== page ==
Abstract

Abstract:

Responding to the Editors' call to queer both analyses of contagion and the modes of knowledge production that contagion might enliven, this article offers women of color, Black, and transnational feminist perspectives as provocations to unsettle the biomedical conception of vaccine hesitancy that is often deemed an unsettling, undesirable threat to the protection of society. Drawing upon seven months of ethnographic research in Barbados between 2015 and 2016, I critically reframe Barbadian parents' hesitancy toward the human papillomavirus (HPV) vaccine as an affective intensity of suspicion. Utilizing transnational feminist methodologies to trace the cross-temporal resonances of this affect, I amplify the challenges suspicion offers to the term "vaccine hesitancy," and gesture to the generative epistemologies and claims to knowledge that this contagious affect promises both for Barbadian parents and feminist (techno)science studies scholars alike.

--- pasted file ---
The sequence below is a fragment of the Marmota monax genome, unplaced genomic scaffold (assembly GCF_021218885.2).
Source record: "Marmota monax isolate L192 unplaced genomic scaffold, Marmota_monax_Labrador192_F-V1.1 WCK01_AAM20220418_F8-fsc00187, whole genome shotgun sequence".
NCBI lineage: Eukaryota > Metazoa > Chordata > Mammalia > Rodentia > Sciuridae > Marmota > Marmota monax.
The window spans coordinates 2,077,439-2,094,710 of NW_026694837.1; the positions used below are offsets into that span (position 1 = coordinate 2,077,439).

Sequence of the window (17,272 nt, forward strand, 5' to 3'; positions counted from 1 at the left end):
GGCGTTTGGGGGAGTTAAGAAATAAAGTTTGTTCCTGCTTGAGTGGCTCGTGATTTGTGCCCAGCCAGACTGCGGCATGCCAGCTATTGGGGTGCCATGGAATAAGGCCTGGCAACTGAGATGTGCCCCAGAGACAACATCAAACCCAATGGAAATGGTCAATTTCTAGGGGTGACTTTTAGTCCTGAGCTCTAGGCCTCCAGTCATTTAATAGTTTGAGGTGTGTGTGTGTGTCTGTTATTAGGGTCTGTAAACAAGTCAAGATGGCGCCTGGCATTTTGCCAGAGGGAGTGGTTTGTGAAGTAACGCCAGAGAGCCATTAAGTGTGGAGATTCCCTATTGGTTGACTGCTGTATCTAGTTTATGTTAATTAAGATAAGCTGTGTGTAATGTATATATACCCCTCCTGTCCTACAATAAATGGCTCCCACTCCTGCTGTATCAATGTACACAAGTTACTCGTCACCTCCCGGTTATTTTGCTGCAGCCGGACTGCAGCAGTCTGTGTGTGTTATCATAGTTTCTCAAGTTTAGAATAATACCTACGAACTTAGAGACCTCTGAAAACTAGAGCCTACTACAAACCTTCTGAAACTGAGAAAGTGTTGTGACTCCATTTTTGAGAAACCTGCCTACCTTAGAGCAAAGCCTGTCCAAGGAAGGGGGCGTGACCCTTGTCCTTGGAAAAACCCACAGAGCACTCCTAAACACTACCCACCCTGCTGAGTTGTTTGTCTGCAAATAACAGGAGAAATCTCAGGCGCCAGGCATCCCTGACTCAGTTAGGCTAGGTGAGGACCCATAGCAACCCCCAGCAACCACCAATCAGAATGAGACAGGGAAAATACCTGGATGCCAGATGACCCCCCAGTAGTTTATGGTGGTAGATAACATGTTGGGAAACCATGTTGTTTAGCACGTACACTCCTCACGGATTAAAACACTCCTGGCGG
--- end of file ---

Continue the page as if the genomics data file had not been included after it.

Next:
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Additional Information

ISSN
2151-7371
Print ISSN
2151-7363
Pages
pp. 46-70
Launched on MUSE
2018-05-01
Open Access
No
Archive Status
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